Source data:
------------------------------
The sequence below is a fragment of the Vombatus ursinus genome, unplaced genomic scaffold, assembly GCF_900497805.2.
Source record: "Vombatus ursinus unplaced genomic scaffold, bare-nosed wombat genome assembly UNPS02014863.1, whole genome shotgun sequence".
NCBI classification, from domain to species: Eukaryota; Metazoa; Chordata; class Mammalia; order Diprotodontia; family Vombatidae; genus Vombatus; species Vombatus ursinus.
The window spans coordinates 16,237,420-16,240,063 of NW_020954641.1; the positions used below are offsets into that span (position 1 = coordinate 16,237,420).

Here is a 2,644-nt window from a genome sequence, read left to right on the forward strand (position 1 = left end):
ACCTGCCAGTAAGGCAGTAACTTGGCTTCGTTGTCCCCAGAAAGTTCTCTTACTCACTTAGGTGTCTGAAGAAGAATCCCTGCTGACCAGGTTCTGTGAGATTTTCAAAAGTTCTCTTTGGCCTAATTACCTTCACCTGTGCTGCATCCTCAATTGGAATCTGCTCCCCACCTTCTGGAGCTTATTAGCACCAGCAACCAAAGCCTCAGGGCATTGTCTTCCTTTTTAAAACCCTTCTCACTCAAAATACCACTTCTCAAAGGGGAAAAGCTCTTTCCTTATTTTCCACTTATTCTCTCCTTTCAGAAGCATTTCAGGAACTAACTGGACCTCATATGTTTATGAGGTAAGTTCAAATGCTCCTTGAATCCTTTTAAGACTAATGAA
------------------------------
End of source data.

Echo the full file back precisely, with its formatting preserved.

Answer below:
The sequence below is a fragment of the Vombatus ursinus genome, unplaced genomic scaffold, assembly GCF_900497805.2.
Source record: "Vombatus ursinus unplaced genomic scaffold, bare-nosed wombat genome assembly UNPS02014863.1, whole genome shotgun sequence".
NCBI classification, from domain to species: Eukaryota; Metazoa; Chordata; class Mammalia; order Diprotodontia; family Vombatidae; genus Vombatus; species Vombatus ursinus.
The window spans coordinates 16,237,420-16,240,063 of NW_020954641.1; the positions used below are offsets into that span (position 1 = coordinate 16,237,420).

Here is a 2,644-nt window from a genome sequence, read left to right on the forward strand (position 1 = left end):
ACCTGCCAGTAAGGCAGTAACTTGGCTTCGTTGTCCCCAGAAAGTTCTCTTACTCACTTAGGTGTCTGAAGAAGAATCCCTGCTGACCAGGTTCTGTGAGATTTTCAAAAGTTCTCTTTGGCCTAATTACCTTCACCTGTGCTGCATCCTCAATTGGAATCTGCTCCCCACCTTCTGGAGCTTATTAGCACCAGCAACCAAAGCCTCAGGGCATTGTCTTCCTTTTTAAAACCCTTCTCACTCAAAATACCACTTCTCAAAGGGGAAAAGCTCTTTCCTTATTTTCCACTTATTCTCTCCTTTCAGAAGCATTTCAGGAACTAACTGGACCTCATATGTTTATGAGGTAAGTTCAAATGCTCCTTGAATCCTTTTAAGACTAATGAA